how I'm writing my novel this year, tips and wisdom welcomed

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Thread: how I'm writing my novel this year, tips and wisdom welcomed

  1. #1

    how I'm writing my novel this year, tips and wisdom welcomed

    Hi all,

    at the beginning of the year I decided to push myself to write a full novel. I've seen topics of people writing 2000 words a day and writing a novel in a month. To try and reach and stick with my goal I set myself to a more reasonable quota, I decided on 500 words a day and hope / plan to finish in May or June. I hoped for April but read that a safe word count for a novel is 80,000 words. So up to present I've completed my 500 daily words and feel great about it. I get a little nervous worrying that my story might not make it to the end but it keeps changing and staying on course and wherever it ends up I will be happy. I was using an app on my phone to write a few hundred of my daily words while at work during the day so I wouldn't have to worry too much about it in the evenings. That was going good but I got a new boss and don't do it right now while not busy at work. But I make myself do it evenings and it's not too bad. The most I've been behind so far is two days on the weekends but I wrote my two 500 word counts today and caught up. I think of writing more and finishing sooner but my 500 daily quota has been great for the story so far and I'm nervous to change it.

    I'm not focusing on perfect sentences and spending lots of time trying to write one amazing line, I'm just writing the story to complete it and have it and then I can decide whether it needs editing, but I will have it.

    I use my chromebook when at home to write.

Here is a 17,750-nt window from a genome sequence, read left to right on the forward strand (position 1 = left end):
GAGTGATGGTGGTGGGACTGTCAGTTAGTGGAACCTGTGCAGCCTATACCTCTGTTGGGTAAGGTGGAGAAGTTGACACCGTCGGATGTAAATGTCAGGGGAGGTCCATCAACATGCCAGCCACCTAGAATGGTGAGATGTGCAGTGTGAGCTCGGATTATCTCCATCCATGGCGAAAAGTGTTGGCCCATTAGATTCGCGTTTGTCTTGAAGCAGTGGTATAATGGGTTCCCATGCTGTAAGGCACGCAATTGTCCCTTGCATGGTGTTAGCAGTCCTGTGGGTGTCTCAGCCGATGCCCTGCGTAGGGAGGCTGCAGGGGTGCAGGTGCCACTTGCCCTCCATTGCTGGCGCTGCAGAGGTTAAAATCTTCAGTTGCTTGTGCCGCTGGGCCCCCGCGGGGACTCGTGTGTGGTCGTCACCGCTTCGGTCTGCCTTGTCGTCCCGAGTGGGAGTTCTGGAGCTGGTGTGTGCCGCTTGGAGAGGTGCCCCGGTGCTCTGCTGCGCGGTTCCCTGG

Any tips greatly appreciated.

    Thank you,

  2. #2
    Quote Originally Posted by abacoian View Post
    I'm just writing the story to complete it and have it and then I can decide whether it needs editing, but I will have it.
    Go ahead and make the decision that it will need editing upon being written if you ever want to do anything beyond just writing it (ie, publishing, etc.). With this in mind, you can do as you say and focus on just getting it written with the knowing that you can always go back and make it better.

    Sounds like you have a good system working for you, so keep it up!
    The beauty of writing is in the well crafted sentence.

  3. #3
    It's been said that it's easier to write all of it, then edit it and add chapters later.

    Writing on a chapter basis can interrupt the flow, so each part will almost be written differently.

    And re-read what you've written up to that point before you start writing again. Also helps the flow.
    If it gets too long just read enough behind yourself.

    And do stick with it. You can do all the editing in the world to improve it, but the hardest thing is to write the first draft. Stick with it.
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  4. #4
    Honestly the method of writing [x] words per day is a good one. Do it for a while and let yourself build some momentum then revisit the idea of upping the daily word count.

    And if this is the first novel you've ever completed then just make sure to keep your expectations in check. One can be technically good at writing and be pretty crap at writing a cohesive 100 000 words. Your first novel is likely to be pretty mediocre, your next one is likely to be way better.
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  5. #5
    WF Veteran Riis Marshall's Avatar
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    Oct 2014
    Grantham, Lincolnshire - home of Isaac Newton and some woman whose name I've forgotten
    Hello Abacoian

    Here's another approach, this one seems to work for me:

    Not working from an outline, I set a target of having a chapter completed within a certain time: 'By the end of the week I will have finished Chapter Twenty-Three.'

    So, I grab my A4 pad and make some notes that in this chapter my hero is going to escape from the bad guys and get the girl into bed for the first time. Then I concentrate on getting my first paragraph just right. Next I work on the first sentence of the chapter.

    My first paragraph may take me a whole day or even more. My first sentence then seems to evolve rather quickly once I'm happy with that first paragraph.